Created in the early 1990’s as part of the commercial development of land to the south west of Lubbesthorpe Way. The area was designed to prevent rain run-off from the development overloading the Lubbesthorpe Brook. Previously the land was grazing fields but was “sculptured” to form a large dry lagoon. Several locations were planted with a variety of trees and shrubs, most not native to UK!
The Miles Piece covers 0.7 ha and is owned by the Leicestershire & Rutland Wildlife Trust. Donated to the trust in 1978, this is the smallest of their reserves (roughly the same size as a football pitch). This is a tranquil spot alive with birdsong in a sea of agricultural fields.
This site is an area of unimproved grassland with stands of sedge situated alongside the River Soar. It also features hedgerows, ditches and boggy ground including a previous water course. The fields are the core area of what was once a larger Aylestone Bog, part of which is now buried under the playing fields to the west. (See Arthur E. Wade ‘Flora of Aylestone and Narborough Bogs’ in Leicester Literary & Philosophical Society transactions XX (1919).) It is maintained through grazing by English Longhorn cattle during the summer months.
Thomas Estley Community College is located in the centre of Broughton Astley village, serving 11 - 14 year olds. TECC is a modern school with a large green space, used mainly as playing fields but with a few mature trees and hedges along some its boundaries. We have included TECC as a Wild Space because of the special interest by the staff and pupils in learning more about the wildlife on their site and their support for the Broughton Astley NatureSpot development.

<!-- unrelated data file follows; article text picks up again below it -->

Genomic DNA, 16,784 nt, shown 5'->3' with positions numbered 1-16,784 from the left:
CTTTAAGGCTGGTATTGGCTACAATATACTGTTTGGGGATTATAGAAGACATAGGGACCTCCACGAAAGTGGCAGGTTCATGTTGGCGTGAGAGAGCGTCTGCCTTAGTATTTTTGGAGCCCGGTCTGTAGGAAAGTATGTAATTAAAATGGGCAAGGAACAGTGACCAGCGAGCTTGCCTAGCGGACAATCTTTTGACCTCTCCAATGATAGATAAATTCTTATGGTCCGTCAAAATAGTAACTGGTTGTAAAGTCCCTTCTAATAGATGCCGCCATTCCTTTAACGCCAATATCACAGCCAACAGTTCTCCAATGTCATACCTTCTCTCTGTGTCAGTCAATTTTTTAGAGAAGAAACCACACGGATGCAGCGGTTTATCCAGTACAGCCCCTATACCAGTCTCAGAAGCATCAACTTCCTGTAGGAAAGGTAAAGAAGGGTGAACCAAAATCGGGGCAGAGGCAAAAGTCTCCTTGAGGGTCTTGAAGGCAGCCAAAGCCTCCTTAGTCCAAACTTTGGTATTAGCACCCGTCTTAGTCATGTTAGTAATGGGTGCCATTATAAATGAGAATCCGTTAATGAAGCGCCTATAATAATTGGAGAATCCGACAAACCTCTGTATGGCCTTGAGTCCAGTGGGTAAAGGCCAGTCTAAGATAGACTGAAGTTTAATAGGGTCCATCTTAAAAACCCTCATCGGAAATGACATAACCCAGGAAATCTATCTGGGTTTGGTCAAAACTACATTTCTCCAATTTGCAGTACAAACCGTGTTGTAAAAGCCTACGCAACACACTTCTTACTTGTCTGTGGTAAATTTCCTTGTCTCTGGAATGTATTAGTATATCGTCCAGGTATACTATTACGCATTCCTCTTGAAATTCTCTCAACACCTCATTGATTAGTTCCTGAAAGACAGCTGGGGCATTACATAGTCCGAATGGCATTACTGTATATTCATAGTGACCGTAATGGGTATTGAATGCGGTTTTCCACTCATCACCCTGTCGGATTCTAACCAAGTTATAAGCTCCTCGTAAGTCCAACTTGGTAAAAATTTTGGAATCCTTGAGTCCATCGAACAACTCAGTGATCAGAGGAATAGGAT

These meadows are long-establish and unimproved meadows which are being restored through an appropriate mowing regime. The Leicestershire Round footpath cuts across the site. A playground and multi-use games area have been built in part of the site and the north-east corner has been flattened as a football area. However the surrounding meadows are wonderfully rich.
Tilton Cutting covers 3.1 ha and is owned by the Leicestershire and Rutland Wildlife Trust. This is a Geological Site of Special Scientific Interest and is the best site in the East Midlands for demonstrating the sequence of rocks laid down about 180 million years ago.
Previously known as Cradock's Meadow, Tom Long's Meadow is a narrow strip of marsh and wet woodland in the heart of Quorn. The site has grown significantly wetter in recent years due to an increase in building developments nearby, and is now predominantly home to riparian species and wet woodland habitat. It serves as part of a vital wildlife corridor through this area of Charnwood and in proximity to the River Soar. The site is bordered on one side by the Poulteney Brook.
The stewardship farm site at Ullsthorpe is a relatively undiscovered nature hot spot, perhaps because it is not easily visible from any road. The site itself is based around a raised area of disused railway track which provides easy walking, whilst other attractive short walks run off to either side into fields and more wooded areas. Because this is a stewardship farm site it is managed with wildlife in mind and the public are welcomed.